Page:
Speed of sound

I’ve finally written some code that works in IE8.0, chrome and firefox. Rather than drawing complex fractals and solutions to equally archane differential equations, I’m trying to build some simple demos using more easily understood principles and mathematics.

Now this is a very simple model that just shows the general principles of how something like a shockwave can build up from basic building blocks. Before I go into too much description, give it a spin and see if you can figure out what is going on. Try sliding the speed back to zero, then to one and up past one, racing supersonic!

This page requires a modern browser like chrome

I first encoutered the mathematics for this little demo in a beautiful Russian book of mathematics aimed at high school students. It demoed families of curves from physical problems and then used basic calculus to find interesting related curves. It was a trancendent text and it introduced me to the theory of evelopes

Here is what’s going on. Imagine a little super bee sitting on a flower just beating his wings. The sound waves radiate in circles at the speed of sound around him. That’s what you see when you slide the speed down to zero. The waves expand concentricly and uniformly in space.

Now our bee is done colecting polen and starts heading back to the hive at a leisurly pace. At each moment the sound waves still expand in a circle around him, but now that he is moving he’s not at the same place when he emits the next one. Now things are no longer uniform. The waves of pressure are bunching up ahead of him, and spreading out behind.

Now his bee sense starts tingling and he kicks is in gear to get to a disturbance at the hive. He approaches the speed of sound. Now things get interesting as he hits the speed of sound. He still emits sound the same way, but now by the time the next wave is released, he’s caught up with it, and the same with the one right after, and so on. All these waves keep piling up building a huge wave of pressure right on top of him. In this model with non-interacting waves and constant velocity, the pressure wave is infinite. The wave still exists in more realistic models, but things like changes in air pressure, temperature and density put a limit on how much pressure actually builds up.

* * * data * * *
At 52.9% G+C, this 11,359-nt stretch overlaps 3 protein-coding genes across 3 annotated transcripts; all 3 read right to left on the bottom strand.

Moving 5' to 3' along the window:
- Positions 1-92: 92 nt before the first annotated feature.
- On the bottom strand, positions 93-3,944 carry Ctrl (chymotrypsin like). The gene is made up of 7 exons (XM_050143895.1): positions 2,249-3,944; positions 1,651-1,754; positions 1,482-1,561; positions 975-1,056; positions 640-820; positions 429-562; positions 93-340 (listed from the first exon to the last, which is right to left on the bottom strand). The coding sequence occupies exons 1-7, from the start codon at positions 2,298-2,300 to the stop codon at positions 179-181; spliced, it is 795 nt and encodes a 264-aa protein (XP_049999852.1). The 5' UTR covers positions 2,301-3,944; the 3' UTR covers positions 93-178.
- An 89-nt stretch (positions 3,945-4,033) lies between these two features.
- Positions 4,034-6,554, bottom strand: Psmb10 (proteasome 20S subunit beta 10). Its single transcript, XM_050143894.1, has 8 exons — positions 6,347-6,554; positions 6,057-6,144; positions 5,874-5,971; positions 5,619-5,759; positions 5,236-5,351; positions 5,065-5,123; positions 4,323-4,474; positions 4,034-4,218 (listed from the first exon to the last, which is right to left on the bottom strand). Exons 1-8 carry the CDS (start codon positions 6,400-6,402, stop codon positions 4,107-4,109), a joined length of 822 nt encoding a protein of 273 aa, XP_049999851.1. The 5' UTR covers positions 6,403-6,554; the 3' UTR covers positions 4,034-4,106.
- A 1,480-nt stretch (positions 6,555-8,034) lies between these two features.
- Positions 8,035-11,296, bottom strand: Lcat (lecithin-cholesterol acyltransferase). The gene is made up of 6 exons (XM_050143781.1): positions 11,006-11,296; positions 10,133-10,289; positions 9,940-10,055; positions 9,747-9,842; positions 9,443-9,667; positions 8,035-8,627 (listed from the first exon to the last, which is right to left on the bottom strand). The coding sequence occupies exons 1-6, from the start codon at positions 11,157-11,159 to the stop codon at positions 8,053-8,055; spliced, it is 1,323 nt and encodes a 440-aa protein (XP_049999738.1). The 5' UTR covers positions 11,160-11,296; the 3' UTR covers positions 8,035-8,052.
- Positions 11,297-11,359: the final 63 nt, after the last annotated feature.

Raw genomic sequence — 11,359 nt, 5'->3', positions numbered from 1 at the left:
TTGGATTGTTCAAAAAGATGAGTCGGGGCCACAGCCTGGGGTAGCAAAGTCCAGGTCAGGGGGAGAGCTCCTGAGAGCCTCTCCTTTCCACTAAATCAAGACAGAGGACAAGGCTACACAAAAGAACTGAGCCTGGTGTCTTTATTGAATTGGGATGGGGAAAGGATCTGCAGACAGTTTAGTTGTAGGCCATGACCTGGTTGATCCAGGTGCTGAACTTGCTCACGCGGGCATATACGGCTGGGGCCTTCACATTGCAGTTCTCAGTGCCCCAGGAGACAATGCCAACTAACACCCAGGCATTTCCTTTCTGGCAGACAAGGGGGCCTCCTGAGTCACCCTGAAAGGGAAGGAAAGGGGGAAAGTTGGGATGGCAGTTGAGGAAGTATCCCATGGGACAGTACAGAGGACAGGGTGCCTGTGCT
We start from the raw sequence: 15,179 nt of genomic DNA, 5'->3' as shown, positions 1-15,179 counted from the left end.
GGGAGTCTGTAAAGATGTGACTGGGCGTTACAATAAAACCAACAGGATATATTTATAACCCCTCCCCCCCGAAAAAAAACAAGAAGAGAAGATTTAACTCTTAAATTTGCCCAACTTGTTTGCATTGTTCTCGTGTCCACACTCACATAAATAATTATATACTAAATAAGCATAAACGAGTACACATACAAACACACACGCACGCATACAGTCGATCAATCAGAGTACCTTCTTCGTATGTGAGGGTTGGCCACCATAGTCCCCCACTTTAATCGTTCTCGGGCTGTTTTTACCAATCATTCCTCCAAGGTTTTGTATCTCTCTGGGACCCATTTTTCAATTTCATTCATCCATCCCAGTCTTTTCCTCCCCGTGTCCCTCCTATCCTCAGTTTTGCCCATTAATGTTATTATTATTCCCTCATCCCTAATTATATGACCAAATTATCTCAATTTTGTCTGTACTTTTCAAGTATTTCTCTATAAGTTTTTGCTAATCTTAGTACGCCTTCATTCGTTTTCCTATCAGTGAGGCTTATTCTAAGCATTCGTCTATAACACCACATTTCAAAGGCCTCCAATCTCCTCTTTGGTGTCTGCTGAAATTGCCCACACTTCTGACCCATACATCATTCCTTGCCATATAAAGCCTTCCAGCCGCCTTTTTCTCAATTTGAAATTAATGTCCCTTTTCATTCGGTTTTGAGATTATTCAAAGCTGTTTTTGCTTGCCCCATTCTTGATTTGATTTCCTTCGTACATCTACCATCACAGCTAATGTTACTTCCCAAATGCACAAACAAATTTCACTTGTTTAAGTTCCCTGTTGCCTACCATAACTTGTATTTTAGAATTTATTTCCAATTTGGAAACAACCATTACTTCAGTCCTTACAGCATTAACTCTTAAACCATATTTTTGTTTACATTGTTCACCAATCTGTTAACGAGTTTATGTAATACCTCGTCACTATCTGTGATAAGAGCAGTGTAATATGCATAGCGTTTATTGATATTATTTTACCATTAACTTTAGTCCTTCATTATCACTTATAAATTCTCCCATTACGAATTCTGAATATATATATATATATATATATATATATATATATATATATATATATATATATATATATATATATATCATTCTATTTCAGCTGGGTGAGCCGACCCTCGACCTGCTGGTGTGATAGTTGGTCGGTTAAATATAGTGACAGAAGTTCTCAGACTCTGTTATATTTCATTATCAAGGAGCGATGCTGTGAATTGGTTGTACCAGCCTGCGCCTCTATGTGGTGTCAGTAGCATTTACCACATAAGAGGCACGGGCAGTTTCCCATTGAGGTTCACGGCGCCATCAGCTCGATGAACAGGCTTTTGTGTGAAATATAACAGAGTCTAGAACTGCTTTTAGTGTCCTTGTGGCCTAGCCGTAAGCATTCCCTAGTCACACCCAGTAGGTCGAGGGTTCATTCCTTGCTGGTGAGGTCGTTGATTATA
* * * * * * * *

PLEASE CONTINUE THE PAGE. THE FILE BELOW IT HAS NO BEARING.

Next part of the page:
Just a little more speed, push it, push it, and he’s through. Once he’s moving faster than sound, the waves can’t even catch up, and expand out in a cone behind him perfect to sneak up on wrong doers, as noone can hear him outside of the cone training behind him, and by then it’s too late. POW!

In reality, this just shows where the simple model breaks down. There are many more effects that kick in and become important long before these speeds are reached, however I love how this simple model using nothing more than addition and multiplication can explain some of the features of supersonic travel.

Lorenz attractor v1

I’m still working out some issues with the 3d to 2d projection, but I’ve been preoccupied with differential equation solvers (like the runge-kutta in this case)over the past few weeks. Again these are pages that are best viewed in chrome, because of the raw performance of the javascript engine.

This page shows a rotating view of the Lorenz equations as one of the parameters is varied through time. You can see how the solutions evolve through chaotic and periodic regimes as the parameter is varied. I haven’t seen a display like this for these equations. Most viewers just give a view of a static parameter solution over time. In this case the parameters are varied.

The only thing that keeps me from stamping this as complete and moving on is that the 3d to 2d projection isn’t setup just the way I’d like. It should be fixed in the next few days and then, I’ll move on to some more displays that relate to the waves class I took as a sophomore in college.